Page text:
Image John Harris.
© Haddock Films.
In Ana Piterbarg's Everybody Has A Plan (Todos Tenemos Un Plan), set in the moody, atmospheric and lawless Tigre Delta area of her native Argentina, an enigmatic labyrinth of islands with their own sense of justice, every raindrop on every blade of grass seems to hold its own resonance (thanks to Lucio Bocelli's stunning cinematography). In a film as tough and moody as its charismatic lead actor Viggo Mortensen, we follow the subtle twists in the story of two quietly-spoken but driven men, both played by Mortensen, to striking effect.
The Lord of the Rings and Eastern Promises star, whose Spanish is impeccable – he spent the first ten years of his life in Argentina and returns regularly - has a meaty role as he plays troubled twin brothers who, grown apart, one living more simply in their childhood home of Tigre while the other has a more high-powered paediatrician job and snazzy flat in Buenos Aires, are forced back together by circumstance and the search for a more fulfilling life.
In the city, Agustín's life is a rather cosy one, and he is married to the equally successful Claudia, but his life and their relationship begins to unravel when she presses the issue of wanting to adopt a child. His response to this existential crisis is to lock himself in his study and refuse to come out. His wife leaves for a business trip and the following day his identical twin brother Pedro turns up out of the blue.
Pedro tells his brother he has a terminal illness and, in a snap decision, Agustín decides he has an opportunity to start over and inject some meaning back into his life so returns to the Tigre. This place is a breeding ground for criminals, outcasts and ex-cons and Agustín is soon entangled in his twin brother's criminal past and equally dangerous friendships. Ana Piterbarg, experienced in television but in her first foray into film, talks to Filmjuice's Shelley Marsden about this understated and atmospheric crime thriller...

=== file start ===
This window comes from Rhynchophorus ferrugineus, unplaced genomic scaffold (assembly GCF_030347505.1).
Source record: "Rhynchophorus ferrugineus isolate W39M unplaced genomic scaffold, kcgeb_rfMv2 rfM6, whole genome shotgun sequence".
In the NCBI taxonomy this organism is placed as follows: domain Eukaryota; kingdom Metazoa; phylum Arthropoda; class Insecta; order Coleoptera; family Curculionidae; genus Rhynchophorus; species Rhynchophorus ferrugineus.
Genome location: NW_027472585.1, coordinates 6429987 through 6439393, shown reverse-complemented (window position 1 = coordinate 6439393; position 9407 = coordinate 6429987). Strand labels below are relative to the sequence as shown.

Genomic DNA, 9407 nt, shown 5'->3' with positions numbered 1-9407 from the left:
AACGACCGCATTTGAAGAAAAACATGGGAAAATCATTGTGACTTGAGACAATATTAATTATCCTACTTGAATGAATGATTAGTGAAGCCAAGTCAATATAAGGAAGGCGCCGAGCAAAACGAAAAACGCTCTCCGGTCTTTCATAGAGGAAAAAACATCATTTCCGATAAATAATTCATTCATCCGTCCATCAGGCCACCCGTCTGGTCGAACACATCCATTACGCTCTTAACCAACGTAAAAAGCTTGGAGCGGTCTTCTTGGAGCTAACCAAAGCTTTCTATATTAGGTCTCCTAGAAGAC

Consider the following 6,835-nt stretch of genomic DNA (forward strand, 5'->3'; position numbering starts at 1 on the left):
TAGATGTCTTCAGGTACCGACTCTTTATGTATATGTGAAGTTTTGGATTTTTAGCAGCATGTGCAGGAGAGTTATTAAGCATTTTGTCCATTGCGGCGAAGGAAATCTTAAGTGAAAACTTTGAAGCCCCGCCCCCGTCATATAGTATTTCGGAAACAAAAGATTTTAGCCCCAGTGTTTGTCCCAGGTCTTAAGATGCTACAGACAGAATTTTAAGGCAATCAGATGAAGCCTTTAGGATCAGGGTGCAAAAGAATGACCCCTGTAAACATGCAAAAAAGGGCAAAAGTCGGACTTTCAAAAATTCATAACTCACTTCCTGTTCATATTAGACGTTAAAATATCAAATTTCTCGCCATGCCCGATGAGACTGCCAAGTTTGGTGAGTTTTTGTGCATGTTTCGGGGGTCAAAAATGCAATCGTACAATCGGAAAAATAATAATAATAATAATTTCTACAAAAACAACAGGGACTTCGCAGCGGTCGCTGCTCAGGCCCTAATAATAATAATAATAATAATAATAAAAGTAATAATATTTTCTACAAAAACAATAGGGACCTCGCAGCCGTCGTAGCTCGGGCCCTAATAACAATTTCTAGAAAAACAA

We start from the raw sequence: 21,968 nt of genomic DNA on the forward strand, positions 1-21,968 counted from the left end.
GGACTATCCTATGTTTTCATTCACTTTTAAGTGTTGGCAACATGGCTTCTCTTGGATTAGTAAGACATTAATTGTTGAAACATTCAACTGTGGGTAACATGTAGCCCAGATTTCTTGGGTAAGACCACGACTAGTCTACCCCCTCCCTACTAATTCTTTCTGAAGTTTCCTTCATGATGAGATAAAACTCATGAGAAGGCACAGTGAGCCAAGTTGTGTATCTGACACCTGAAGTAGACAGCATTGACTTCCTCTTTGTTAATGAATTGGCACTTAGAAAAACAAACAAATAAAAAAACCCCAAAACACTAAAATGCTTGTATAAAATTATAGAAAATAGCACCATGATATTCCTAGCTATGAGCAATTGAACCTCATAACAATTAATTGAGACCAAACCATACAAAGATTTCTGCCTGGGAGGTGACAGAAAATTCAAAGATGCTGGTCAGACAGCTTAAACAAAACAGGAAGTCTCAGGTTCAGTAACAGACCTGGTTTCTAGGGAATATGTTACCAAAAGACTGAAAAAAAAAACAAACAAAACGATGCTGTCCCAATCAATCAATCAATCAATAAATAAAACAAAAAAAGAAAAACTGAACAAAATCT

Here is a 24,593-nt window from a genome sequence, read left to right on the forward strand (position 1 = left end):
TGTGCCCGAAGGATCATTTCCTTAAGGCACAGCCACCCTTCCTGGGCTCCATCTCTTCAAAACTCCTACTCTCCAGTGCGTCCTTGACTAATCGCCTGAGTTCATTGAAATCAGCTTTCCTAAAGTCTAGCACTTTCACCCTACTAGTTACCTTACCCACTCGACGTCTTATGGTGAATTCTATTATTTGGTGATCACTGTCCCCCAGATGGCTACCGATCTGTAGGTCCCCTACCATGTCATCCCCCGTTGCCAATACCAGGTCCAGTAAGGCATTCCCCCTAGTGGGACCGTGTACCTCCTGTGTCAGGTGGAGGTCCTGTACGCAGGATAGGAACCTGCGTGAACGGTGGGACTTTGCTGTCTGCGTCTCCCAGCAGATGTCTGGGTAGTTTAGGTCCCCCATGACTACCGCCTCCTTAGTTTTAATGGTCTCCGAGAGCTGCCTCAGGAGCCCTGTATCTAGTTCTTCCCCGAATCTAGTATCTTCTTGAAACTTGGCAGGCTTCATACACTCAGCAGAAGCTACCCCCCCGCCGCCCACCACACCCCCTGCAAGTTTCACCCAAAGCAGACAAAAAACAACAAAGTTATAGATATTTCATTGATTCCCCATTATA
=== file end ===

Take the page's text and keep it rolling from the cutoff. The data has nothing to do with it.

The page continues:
Film as opposed to TV is virgin territory for you – how was it for you?
Hard work! It took a long time to do but I am really happy with the final result. There were a lot of challenges, one of which was that the movie became far 'bigger' than I'd expected it to be, in terms of expectations and my responsibility. The support I got from Viggo was very important – so that the main essence of the story didn't get lost.
How did your work in TV prepare you for your first film?
I think it helped that I was already used to working with very different actors; working every day with different personalities and ways of working. Each actor has his own personal method, so you have to try and work together.
What's Viggo like to work with, honestly?
He's a little obsessed. He's a little bit of a perfectionist, but then so am I so that's ok.
What is the essence of this story; that we all have a plan in life, something that drives us?
Yes, that we all have a plan, but sometimes it's hard to find it. At times, it's important to face certain dark areas of the soul, in order to discover what it is you really want.
The obvious question now – how did you get Mr Mortensen on board?
When I started to write the story, I didn't have anybody in mind for the lead role. I think I remember speaking to my husband about Viggo as he'd grown up in Argentina as a child and we know him there almost as an Argentinian star. One day, I met him completely by chance at the front of San Lorenzo's club, because my son goes swimming there. I was brave, walked straight up to him and told him about my project. He was really nice - he wrote me down his address, I sent him the script and a few months later he sent me an email saying he wanted to do it.